Katherine Hayhoe is a renowned Canadian atmospheric scientist, communicator, and evangelical Christian whose 2021 book, Saving Us: A Climate Scientist’s Case for Hope and Healing in a Divided World, has been described as one of the most important books about climate change ever written.
She is a Paul Whitfield Horn Distinguished Professor and an Endowed Chair in Public Policy and Public Law at Texas Tech University , and spends a great deal of time speaking about climate change to audiences in the U.S. and around the world, reaching across the most partisan of political divides.
In 1997, she founded ATMOS Research, which aimed to provide relevant information on how climate change will affect lives to a broad range of non-profit, industry and government clients. In 2017 she was named one of FORTUNE’s world’s greatest leaders. Today, she leads and coordinates The Nature Conservancy’s scientific efforts.
Hindou Oumarou Ibrahim, president of the Association for Indigenous Women and Peoples of Chad
A member of the Mbororo pastoralist people in Chad, Hindou Oumarou Ibahim is an expert in the adaptation and mitigation of indigenous peoples to climate change.
A powerful and persuasive speaker at international forums, she has repeatedly warned of the consequences of wide-scale climate migration by indigenous communities. Chosen to represent civil society at the signing of the Paris Climate agreement in 2016, she said at the time that: “Climate change is adding poverty to poverty every day, forcing many to leave home for a better future.”.
Among many accolades, Oumarou Ibrahim received the Pritzker Emerging Environmental Genius Award and was appointed as one of 17 United Nations Sustainable Development Goals advocates. She serves as a member of the United Nations Permanent Forum for Indigenous Issues; the Indigenous Peoples of Africa Coordinating Committee (IPACC); the Advisory Committee to the Secretary-General’s 2019 Climate Action Summit; and Conservation International Senior Indigenous Fellow. In 2019, she was listed by Time Magazine as one of 15 women championing action on climate change.
Rumaitha Al Busaidi, climate change and womens rights activist, founder of WomeX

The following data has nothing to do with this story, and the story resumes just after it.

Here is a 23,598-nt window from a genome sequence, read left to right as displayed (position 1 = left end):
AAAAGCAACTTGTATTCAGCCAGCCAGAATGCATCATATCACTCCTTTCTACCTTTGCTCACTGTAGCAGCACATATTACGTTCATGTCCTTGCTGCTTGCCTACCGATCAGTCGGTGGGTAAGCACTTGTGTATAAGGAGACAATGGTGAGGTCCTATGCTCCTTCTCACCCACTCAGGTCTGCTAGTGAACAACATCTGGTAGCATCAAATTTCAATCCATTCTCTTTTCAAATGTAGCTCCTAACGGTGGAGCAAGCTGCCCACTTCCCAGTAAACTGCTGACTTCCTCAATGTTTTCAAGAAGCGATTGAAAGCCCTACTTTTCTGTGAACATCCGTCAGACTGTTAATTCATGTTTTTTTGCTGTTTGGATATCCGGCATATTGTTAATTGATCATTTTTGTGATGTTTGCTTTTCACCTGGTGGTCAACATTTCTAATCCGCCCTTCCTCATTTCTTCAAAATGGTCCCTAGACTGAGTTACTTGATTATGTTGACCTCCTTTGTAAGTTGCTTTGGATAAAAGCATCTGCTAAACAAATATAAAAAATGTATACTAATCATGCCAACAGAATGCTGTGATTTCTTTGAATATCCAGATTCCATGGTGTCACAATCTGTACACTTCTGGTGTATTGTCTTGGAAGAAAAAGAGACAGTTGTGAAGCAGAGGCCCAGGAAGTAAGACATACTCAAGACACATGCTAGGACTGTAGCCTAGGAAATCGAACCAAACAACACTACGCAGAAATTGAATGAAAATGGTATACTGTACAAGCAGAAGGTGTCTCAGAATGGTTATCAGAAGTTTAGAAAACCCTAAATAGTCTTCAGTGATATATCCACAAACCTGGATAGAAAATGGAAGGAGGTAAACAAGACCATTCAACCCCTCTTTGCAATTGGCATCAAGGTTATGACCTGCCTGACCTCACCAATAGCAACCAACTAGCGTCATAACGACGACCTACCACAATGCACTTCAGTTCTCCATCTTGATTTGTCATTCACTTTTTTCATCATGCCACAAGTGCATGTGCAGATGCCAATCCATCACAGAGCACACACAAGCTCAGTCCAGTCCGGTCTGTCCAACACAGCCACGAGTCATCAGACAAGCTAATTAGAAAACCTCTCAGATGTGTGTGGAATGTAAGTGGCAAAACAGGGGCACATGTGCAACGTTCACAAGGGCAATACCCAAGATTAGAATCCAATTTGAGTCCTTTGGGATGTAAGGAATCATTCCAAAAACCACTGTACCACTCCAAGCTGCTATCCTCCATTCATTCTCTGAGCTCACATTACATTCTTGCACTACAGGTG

A marine scientist who is a passionate advocate for gender equity in the Arab world, sustainability and sports, Rumaitha Al Busaidi is also one of the most prominent radio personalities in Oman. The former footballer, who was capped for her national women’s side, has served as an adviser to the Omani government and as director of Projects and Environmental Affairs and Fisheries Development in Oman.
Al Busaidi is the youngest Omani woman to step foot on the South Pole. She founded WomeX, a platform to teach negotiation skills for Arab women in order to facilitate emerging female entrepreneurs in the Arab region.
She was part of the World Economic Forums’ Global Shapers Community from 2013 to 2020. In 2017, she was named as One Young World Peace Ambassador by the European Commission and also ambassador for the Institute for Economics and Peace. Rumaitha holds MSc degrees in environmental sciences and aquaculture, and is pursuing a third master’s, in public administration, at the Harvard Kennedy School.
Gail Whiteman, executive director, Arctic Basecamp
Professor Gail Whiteman is professor of sustainability at the University of Exeter Business School, and an expert on global risk arising from the systemic changes occurring in the natural environment. Whiteman, who holds both Canadian and UK citizenship, is the founder of Arctic Basecamp, a team of experts and scientists who, for the last seven years, have brought the Arctic to the World Economic Forum (WEF) annual meeting at Davos, setting up a real science basecamp, with an expedition tent to bring a message of global risk to the world leaders at the WEF.